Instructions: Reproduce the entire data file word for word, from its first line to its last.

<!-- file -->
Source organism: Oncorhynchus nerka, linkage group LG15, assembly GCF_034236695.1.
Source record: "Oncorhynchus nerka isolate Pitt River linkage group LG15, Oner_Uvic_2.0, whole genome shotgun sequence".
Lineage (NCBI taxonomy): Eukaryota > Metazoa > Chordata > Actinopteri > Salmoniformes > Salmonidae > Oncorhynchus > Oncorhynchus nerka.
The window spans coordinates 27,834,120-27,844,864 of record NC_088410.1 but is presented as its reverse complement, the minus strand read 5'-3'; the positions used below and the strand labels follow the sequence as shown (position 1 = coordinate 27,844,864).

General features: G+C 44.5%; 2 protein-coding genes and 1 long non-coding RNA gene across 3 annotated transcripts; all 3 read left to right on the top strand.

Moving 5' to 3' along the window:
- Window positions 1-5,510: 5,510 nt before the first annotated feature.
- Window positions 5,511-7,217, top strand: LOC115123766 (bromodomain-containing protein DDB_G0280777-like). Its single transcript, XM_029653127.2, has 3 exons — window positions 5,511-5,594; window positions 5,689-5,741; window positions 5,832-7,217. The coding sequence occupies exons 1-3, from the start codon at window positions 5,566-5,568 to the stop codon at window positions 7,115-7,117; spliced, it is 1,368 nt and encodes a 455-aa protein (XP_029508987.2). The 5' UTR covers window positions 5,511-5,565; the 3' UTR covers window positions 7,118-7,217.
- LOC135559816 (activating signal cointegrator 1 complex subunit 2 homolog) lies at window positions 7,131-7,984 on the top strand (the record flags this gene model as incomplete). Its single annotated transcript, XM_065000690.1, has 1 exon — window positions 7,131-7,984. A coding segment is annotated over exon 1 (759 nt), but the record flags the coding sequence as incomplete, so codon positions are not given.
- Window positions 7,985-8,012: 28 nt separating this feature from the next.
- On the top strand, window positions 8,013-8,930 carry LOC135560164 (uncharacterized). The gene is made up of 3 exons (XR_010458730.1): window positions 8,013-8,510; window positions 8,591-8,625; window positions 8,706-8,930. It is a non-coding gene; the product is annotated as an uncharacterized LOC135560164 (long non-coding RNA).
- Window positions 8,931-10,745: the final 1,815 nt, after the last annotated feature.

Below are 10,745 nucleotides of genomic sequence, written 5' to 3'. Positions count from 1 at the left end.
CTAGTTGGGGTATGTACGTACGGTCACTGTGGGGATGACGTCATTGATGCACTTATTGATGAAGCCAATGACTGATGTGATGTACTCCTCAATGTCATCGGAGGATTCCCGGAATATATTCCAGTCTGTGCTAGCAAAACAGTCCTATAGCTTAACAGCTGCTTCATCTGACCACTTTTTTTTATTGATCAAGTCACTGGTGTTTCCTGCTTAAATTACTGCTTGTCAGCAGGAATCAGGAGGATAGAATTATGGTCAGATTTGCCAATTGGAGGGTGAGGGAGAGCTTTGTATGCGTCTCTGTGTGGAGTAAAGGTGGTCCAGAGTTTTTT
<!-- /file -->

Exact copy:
Source organism: Oncorhynchus nerka, linkage group LG15, assembly GCF_034236695.1.
Source record: "Oncorhynchus nerka isolate Pitt River linkage group LG15, Oner_Uvic_2.0, whole genome shotgun sequence".
Lineage (NCBI taxonomy): Eukaryota > Metazoa > Chordata > Actinopteri > Salmoniformes > Salmonidae > Oncorhynchus > Oncorhynchus nerka.
The window spans coordinates 27,834,120-27,844,864 of record NC_088410.1 but is presented as its reverse complement, the minus strand read 5'-3'; the positions used below and the strand labels follow the sequence as shown (position 1 = coordinate 27,844,864).

General features: G+C 44.5%; 2 protein-coding genes and 1 long non-coding RNA gene across 3 annotated transcripts; all 3 read left to right on the top strand.

Moving 5' to 3' along the window:
- Window positions 1-5,510: 5,510 nt before the first annotated feature.
- Window positions 5,511-7,217, top strand: LOC115123766 (bromodomain-containing protein DDB_G0280777-like). Its single transcript, XM_029653127.2, has 3 exons — window positions 5,511-5,594; window positions 5,689-5,741; window positions 5,832-7,217. The coding sequence occupies exons 1-3, from the start codon at window positions 5,566-5,568 to the stop codon at window positions 7,115-7,117; spliced, it is 1,368 nt and encodes a 455-aa protein (XP_029508987.2). The 5' UTR covers window positions 5,511-5,565; the 3' UTR covers window positions 7,118-7,217.
- LOC135559816 (activating signal cointegrator 1 complex subunit 2 homolog) lies at window positions 7,131-7,984 on the top strand (the record flags this gene model as incomplete). Its single annotated transcript, XM_065000690.1, has 1 exon — window positions 7,131-7,984. A coding segment is annotated over exon 1 (759 nt), but the record flags the coding sequence as incomplete, so codon positions are not given.
- Window positions 7,985-8,012: 28 nt separating this feature from the next.
- On the top strand, window positions 8,013-8,930 carry LOC135560164 (uncharacterized). The gene is made up of 3 exons (XR_010458730.1): window positions 8,013-8,510; window positions 8,591-8,625; window positions 8,706-8,930. It is a non-coding gene; the product is annotated as an uncharacterized LOC135560164 (long non-coding RNA).
- Window positions 8,931-10,745: the final 1,815 nt, after the last annotated feature.

Below are 10,745 nucleotides of genomic sequence, written 5' to 3'. Positions count from 1 at the left end.
CTAGTTGGGGTATGTACGTACGGTCACTGTGGGGATGACGTCATTGATGCACTTATTGATGAAGCCAATGACTGATGTGATGTACTCCTCAATGTCATCGGAGGATTCCCGGAATATATTCCAGTCTGTGCTAGCAAAACAGTCCTATAGCTTAACAGCTGCTTCATCTGACCACTTTTTTTTATTGATCAAGTCACTGGTGTTTCCTGCTTAAATTACTGCTTGTCAGCAGGAATCAGGAGGATAGAATTATGGTCAGATTTGCCAATTGGAGGGTGAGGGAGAGCTTTGTATGCGTCTCTGTGTGGAGTAAAGGTGGTCCAGAGTTTTTT